The COVID-19 pandemic has brought home how much people value the human touch, in our business relationships with colleagues and clients almost as much as with family and friends. And this is as true in the premium finance industry as it is anywhere.
It’s always been a people business, but with anxiety and uncertainty all around, face-to-face meetings an impossibility and spikes in call volumes it’s become more important than ever to provide a human connection between companies, brokers, and end users. Never has good communication and customer service been so valued.
Digital tools for human needs
During this time the pandemic has accelerated digital transformation across the insurance industry. Paradoxically it is technology can meet some of the challenges of providing a human connection, at scale. Automation, artificial intelligence, and machine learning can speed up processes, lessen the risk of mistakes and create efficiencies. But rather than taking people’s jobs as once feared, these technologies are largely tools to support the human workforce, though traditional premium finance players might be wise to keep a close eye on another consequence of new tech capabilities: the insurtechs creeping in with new business models, crafted around customer needs.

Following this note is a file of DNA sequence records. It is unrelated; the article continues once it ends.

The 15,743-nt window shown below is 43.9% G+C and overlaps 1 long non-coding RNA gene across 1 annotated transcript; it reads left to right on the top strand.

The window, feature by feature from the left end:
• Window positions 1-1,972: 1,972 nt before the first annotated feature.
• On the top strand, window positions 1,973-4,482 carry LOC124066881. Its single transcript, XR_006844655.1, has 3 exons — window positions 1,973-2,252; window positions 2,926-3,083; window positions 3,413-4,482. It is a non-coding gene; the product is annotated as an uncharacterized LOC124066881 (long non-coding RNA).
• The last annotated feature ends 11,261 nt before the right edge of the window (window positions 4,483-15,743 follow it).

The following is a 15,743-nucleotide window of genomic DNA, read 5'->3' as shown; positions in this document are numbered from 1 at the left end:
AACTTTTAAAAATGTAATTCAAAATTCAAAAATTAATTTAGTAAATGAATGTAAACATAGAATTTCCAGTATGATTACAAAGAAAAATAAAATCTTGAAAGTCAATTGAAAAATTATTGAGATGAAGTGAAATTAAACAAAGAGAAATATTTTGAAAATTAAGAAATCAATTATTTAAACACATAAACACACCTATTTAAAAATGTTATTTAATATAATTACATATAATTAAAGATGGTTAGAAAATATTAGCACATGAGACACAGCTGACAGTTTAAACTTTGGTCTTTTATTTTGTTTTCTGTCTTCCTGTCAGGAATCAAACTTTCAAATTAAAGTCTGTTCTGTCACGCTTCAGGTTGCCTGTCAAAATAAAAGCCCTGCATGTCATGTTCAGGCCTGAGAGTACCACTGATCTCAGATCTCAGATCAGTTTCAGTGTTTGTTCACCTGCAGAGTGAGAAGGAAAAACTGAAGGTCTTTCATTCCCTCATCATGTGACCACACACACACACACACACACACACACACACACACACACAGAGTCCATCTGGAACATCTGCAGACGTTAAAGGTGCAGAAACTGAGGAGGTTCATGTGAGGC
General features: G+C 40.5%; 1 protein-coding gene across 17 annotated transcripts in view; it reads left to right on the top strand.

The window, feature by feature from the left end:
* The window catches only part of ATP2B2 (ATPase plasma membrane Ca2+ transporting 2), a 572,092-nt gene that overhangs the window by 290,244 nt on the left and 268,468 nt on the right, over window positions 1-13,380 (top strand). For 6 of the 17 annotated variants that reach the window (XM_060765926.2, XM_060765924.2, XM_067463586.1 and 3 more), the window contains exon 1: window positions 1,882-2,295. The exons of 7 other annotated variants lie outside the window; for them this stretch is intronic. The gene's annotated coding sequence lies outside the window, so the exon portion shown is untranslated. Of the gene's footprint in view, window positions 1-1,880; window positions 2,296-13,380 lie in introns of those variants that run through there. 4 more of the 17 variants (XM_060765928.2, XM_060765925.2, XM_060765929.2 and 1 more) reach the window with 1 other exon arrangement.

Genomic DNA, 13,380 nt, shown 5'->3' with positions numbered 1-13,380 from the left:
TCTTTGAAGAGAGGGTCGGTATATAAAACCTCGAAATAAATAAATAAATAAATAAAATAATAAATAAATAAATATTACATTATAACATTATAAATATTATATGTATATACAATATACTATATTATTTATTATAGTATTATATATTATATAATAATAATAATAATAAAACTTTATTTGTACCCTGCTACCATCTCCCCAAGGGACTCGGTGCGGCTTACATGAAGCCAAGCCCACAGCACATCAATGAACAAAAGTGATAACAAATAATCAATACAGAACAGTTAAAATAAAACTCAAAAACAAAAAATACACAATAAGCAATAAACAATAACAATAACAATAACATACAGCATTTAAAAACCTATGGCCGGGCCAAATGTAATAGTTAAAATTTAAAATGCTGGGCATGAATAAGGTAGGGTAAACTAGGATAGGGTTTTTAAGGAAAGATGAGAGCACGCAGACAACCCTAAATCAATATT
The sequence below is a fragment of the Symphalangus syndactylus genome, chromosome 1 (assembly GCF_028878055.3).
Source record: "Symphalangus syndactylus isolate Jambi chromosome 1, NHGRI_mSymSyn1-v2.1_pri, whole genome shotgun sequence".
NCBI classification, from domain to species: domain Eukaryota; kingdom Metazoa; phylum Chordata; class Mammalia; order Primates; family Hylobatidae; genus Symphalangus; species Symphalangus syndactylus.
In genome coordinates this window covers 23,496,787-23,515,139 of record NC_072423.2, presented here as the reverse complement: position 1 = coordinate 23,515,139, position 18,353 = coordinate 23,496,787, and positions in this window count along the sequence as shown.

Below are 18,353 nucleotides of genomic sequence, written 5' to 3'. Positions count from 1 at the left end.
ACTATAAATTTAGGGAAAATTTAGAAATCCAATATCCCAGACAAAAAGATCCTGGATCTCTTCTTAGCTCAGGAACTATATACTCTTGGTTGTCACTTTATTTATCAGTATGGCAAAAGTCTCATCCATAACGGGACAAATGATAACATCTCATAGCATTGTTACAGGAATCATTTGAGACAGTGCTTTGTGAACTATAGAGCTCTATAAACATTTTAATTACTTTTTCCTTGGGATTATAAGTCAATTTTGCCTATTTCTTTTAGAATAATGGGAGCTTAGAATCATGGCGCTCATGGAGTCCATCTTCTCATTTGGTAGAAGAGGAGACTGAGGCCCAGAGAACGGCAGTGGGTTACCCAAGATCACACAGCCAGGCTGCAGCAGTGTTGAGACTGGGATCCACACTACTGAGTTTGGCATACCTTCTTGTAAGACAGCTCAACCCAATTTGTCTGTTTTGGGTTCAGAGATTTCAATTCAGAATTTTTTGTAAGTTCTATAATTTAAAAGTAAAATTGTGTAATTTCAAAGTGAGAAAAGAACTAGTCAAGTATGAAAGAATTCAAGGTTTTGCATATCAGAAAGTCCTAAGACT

Both brokers and end customers have high expectations. Having become used to frictionless digital journeys in other areas of their lives, there’s no reason that they will expect any different in business. Brokers want payment services technologies and to be able to manage customer information via app. A 2021 survey for Insurance Times in association with Close Brothers Premium Finance found that 34% of brokers wanted more information on products. 9% asked for training on IT systems and 10% wanted more consultation on IT systems development. 36% said the quality of technology provided was a key factor in choosing a premium finance provider.
When it comes to end customers, in this as in other areas of their lives they want simple end-to-end digital journeys and seamless multi-channel experiences tailored to them. People are willing to share their data for more personalised experiences and more likely to buy too, so for businesses having high quality data and the ability to manage, understand and use that data in sophisticated ways is essential.
To build successful digital tools, collaboration – with customers, intermediaries, employees, and stakeholders across the ecosystem – is key. Only through a joint effort will businesses gain the understanding to build solutions that serve a genuine human need as well as being authentic to the brand and business.